- It's critical not only to identify high potential employees but also to engage and create loyalty in them, advises Nicole Beckerman at Everwise. She says that only around 15% of employers believe that they have enough employees available for succession planning efforts.
- It's important to avoid alienation of less suitable employees by providing short skills courses, stretch assignments, and more visible responsibilities. Beckerman also points to mentoring programs to groom employees for future roles.
- A joint study conducted with executive search firm Egon Zehnder International and Harvard Business Review was able to determine that around 79% of millennials "view mentoring from more seasoned employees as crucial to their career success."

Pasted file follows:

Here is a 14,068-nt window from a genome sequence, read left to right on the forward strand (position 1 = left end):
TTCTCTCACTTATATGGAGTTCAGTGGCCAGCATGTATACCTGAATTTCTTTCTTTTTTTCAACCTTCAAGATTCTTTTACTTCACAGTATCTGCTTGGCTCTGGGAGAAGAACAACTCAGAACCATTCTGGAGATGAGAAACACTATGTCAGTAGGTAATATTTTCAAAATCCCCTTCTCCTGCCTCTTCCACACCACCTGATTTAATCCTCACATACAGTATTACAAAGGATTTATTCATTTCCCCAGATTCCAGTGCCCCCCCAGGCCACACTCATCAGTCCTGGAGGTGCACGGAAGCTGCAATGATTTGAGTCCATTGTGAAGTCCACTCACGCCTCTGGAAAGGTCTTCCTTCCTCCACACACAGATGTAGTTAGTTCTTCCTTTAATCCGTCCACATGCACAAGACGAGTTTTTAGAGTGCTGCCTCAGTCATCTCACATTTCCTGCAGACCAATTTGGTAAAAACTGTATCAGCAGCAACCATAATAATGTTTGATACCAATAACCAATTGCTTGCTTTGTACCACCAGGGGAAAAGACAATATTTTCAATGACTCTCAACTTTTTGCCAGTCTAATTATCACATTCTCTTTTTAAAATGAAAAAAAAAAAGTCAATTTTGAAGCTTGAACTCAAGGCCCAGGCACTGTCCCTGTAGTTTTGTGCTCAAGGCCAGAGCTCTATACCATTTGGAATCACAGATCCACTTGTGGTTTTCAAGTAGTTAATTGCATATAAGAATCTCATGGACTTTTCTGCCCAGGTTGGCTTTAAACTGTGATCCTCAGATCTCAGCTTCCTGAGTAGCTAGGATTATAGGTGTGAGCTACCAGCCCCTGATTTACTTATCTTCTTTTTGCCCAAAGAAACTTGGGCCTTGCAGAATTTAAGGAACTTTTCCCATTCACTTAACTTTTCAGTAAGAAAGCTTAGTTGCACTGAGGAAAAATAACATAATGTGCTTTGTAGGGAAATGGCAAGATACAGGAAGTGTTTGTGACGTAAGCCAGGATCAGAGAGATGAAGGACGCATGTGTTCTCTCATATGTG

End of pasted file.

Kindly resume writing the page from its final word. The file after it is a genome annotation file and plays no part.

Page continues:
The numbers are somewhat dismal in regards to high potential employees, based on the Everwise data provided. This could be for a number of reasons, including a generational shift from the values of Baby Boomers and Generation X, to the values of millennials and Generation Z.
But as technology continues to invade every aspect of work as we know it, these values will become increasingly important in succession planning and leadership development programs. Large and small firms can take advantage of mentoring and collaborative learning methods to transfer knowledge to high potential employees. This can support longevity and loyalty, so long as other perks are in place.